How to Fix Facebook


Facebook Inc. has a fake news problem. Its founder and Chief Executive Officer Mark Zuckerberg doesn’t seem to understand that.

In a revealing and embarrassing interview in Recode, Zuckerberg likened being a Holocaust denier to merely being wrong. His comment is worth citing:

“I’m Jewish, and there’s a set of people who deny that the Holocaust happened. I find that deeply offensive. But at the end of the day, I don’t believe that our platform should take that down because I think there are things that different people get wrong. I don’t think that they’re intentionally getting it wrong, but I think it’s hard to impugn intent and to understand the intent. I just think, as abhorrent as some of those examples are, I think the reality is also that I get things wrong when I speak publicly.”

This, in a nutshell, reflects the degradation of Facebook, which has been polluted with so much nonsense for so long that its utility for users is now potentially in permanent decline.

Let’s come back to all that after some context: Facebook and Twitter Inc. suffered large setbacks this week, after they reported quarterly earnings disappointment. Twitter declined, but the scale of Facebook’s share plunge was one for the record books: on Thursday, it lost $119 billion in market value, the biggest one-day evaporation of corporate equity wealth ever. (Morgan Housel noted Mark Zuckerberg is down to his last $70 billion). If he were smart, he would be diversifying away from his over-concentration in that one stock.

My colleague Shira Ovide looked at four theories as to why Facebook has suffered this setback, and they are worth reading. Another explanation is that “years of privacy missteps” are finally catching up with the company. I maintain, however, that the company’s core demographic doesn’t really care much about privacy concerns.1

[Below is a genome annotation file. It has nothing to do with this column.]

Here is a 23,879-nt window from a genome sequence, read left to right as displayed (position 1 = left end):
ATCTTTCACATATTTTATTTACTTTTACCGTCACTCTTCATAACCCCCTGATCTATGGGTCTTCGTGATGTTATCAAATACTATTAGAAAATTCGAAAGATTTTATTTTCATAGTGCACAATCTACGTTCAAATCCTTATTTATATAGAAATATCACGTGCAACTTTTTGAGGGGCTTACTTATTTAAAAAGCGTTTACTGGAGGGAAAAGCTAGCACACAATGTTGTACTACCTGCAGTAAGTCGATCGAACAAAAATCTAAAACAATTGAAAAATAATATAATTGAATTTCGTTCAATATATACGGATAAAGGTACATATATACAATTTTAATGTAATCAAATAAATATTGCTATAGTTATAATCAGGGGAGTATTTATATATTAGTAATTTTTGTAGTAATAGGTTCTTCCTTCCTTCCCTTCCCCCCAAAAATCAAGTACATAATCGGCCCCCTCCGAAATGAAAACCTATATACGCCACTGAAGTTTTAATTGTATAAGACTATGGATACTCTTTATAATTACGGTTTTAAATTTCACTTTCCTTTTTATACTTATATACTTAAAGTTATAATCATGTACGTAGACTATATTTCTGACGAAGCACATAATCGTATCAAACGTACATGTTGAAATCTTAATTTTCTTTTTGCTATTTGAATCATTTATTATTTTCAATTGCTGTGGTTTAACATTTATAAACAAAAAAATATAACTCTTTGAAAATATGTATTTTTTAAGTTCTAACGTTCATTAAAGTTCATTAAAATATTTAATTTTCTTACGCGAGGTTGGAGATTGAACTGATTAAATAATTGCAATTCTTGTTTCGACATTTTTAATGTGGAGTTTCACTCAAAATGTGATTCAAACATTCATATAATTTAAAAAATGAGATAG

What ails the company (and Twitter to a lesser degree) is something bigger. The site is, and always has been, unable or unwilling to manage the scammers, spammers and fakers. Worse yet, it is now overrun with a new class of users — or rather, misusers: gaslighters, trolls and haters, who foul the site with fake news, false memes, conspiracy theories and misleading junk.

This isn’t a privacy concern; it is a trust issue. People have figured out that what is on Facebook too often is untrustworthy, whether it’s a false story about pedophile kidnappers operating in a Washington pizza parlor, or claims that Robert Mueller, the special counsel probing Russian meddling in the U.S. presidential election, is a child rapist. 2

But the bottom line is this: once you welcome holocaust deniers onto to your property, because, Hey! Its just their opinion! you have crossed a certain line. Other people — moral, rational, intelligent human beings who prefer reality to the fake ideological insanity these folks live in — they begin to say good-bye, and in increasingly larger numbers. People like Alex Jones who say Sandy Hook never happened, the birthers 9/11 truthers — thats a dinner party I won’t be attending.

Facebook has said it is adopting corrective measures, but it may turn out to be too little too late.

As Scott Galloway,3  digital marketing professor at New York University’s Stern School of Business has noted repeatedly, Facebook has tried to hide behind the claim of being nothing more than a platform. That excuse seems to no longer resonate with its users.

The problem is a fundamental misunderstanding on Zuckerberg’s part of the obligations of publishers and the First Amendment.